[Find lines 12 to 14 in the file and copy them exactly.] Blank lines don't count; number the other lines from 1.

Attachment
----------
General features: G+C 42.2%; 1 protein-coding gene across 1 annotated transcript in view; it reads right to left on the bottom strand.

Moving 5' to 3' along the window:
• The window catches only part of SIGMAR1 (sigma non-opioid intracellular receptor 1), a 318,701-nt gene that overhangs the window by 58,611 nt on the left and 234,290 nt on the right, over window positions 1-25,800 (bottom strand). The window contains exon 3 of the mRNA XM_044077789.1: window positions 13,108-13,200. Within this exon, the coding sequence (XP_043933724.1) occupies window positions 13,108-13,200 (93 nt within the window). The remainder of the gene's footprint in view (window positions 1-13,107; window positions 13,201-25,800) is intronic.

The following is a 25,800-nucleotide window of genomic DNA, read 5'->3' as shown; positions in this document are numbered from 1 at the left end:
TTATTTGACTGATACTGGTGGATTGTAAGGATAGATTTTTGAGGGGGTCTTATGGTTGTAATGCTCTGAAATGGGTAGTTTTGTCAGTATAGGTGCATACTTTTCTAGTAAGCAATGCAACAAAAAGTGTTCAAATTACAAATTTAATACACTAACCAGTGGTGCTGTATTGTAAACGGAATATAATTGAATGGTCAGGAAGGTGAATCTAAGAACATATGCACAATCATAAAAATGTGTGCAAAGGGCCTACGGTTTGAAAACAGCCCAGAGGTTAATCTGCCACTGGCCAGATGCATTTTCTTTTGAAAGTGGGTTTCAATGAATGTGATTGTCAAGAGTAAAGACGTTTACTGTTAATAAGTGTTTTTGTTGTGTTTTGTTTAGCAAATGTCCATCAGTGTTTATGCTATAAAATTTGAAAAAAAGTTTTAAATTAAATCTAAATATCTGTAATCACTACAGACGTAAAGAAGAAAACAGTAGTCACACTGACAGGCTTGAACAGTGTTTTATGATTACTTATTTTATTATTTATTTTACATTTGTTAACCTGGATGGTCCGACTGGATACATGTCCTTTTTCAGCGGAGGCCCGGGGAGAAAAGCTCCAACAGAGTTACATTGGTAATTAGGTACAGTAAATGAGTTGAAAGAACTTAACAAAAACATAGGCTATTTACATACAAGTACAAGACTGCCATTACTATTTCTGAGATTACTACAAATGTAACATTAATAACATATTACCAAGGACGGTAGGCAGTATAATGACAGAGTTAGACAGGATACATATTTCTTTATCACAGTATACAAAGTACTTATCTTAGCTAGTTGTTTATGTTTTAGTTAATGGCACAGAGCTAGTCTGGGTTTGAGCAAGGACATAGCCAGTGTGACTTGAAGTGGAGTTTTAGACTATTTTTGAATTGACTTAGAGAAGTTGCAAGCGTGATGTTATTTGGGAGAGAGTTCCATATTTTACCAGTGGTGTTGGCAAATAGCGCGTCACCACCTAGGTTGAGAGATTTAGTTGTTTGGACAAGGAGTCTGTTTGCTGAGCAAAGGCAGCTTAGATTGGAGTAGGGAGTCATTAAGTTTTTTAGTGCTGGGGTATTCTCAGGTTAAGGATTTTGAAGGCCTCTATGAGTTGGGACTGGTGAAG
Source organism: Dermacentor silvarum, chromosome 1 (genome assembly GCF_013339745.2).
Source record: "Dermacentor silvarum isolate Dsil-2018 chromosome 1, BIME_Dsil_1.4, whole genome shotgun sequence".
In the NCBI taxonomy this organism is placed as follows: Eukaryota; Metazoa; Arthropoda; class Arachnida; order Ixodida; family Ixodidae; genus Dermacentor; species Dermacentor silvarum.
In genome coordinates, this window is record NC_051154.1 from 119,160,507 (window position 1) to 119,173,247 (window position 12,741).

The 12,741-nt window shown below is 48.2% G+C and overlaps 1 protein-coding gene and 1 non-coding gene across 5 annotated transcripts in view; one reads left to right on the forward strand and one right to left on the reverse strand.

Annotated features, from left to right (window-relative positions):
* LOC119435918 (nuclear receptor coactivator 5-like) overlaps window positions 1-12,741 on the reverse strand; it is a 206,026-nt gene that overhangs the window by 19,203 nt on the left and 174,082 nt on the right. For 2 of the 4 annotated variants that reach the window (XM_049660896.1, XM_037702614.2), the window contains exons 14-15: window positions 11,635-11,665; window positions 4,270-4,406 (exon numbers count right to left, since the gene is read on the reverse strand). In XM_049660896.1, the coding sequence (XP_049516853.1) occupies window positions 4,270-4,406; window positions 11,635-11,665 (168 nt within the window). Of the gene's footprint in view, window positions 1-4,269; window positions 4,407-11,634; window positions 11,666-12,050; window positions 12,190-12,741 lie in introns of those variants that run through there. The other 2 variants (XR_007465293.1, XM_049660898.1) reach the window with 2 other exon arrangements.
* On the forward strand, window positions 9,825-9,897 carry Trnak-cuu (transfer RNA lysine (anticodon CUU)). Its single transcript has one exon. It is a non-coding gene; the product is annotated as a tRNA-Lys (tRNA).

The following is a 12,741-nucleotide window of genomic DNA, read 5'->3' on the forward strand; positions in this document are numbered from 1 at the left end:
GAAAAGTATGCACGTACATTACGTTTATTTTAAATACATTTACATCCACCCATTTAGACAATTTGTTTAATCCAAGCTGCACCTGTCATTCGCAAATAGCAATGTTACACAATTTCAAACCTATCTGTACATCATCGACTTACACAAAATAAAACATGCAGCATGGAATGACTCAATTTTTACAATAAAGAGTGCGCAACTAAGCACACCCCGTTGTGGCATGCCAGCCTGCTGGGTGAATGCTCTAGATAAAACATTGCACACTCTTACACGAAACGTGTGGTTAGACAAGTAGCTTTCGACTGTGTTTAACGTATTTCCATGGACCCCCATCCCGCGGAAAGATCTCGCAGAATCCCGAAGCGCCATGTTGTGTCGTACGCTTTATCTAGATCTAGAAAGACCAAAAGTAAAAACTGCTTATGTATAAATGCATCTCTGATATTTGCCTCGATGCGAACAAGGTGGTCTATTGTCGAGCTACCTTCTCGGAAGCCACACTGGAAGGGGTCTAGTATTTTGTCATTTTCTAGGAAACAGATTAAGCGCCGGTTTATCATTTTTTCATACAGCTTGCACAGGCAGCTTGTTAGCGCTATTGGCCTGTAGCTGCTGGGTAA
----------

* LOC119435918 (nuclear receptor coactivator 5-like) overlaps window positions 1-12,741 on the reverse strand; it is a 206,026-nt gene that overhangs the window by 19,203 nt on the left and 174,082 nt on the right. For 2 of the 4 annotated variants that reach the window (XM_049660896.1, XM_037702614.2), the window contains exons 14-15: window positions 11,635-11,665; window positions 4,270-4,406 (exon numbers count right to left, since the gene is read on the reverse strand). In XM_049660896.1, the coding sequence (XP_049516853.1) occupies window positions 4,270-4,406; window positions 11,635-11,665 (168 nt within the window). Of the gene's footprint in view, window positions 1-4,269; window positions 4,407-11,634; window positions 11,666-12,050; window positions 12,190-12,741 lie in introns of those variants that run through there. The other 2 variants (XR_007465293.1, XM_049660898.1) reach the window with 2 other exon arrangements.
* On the forward strand, window positions 9,825-9,897 carry Trnak-cuu (transfer RNA lysine (anticodon CUU)). Its single transcript has one exon. It is a non-coding gene; the product is annotated as a tRNA-Lys (tRNA).

The following is a 12,741-nucleotide window of genomic DNA, read 5'->3' on the forward strand; positions in this document are numbered from 1 at the left end: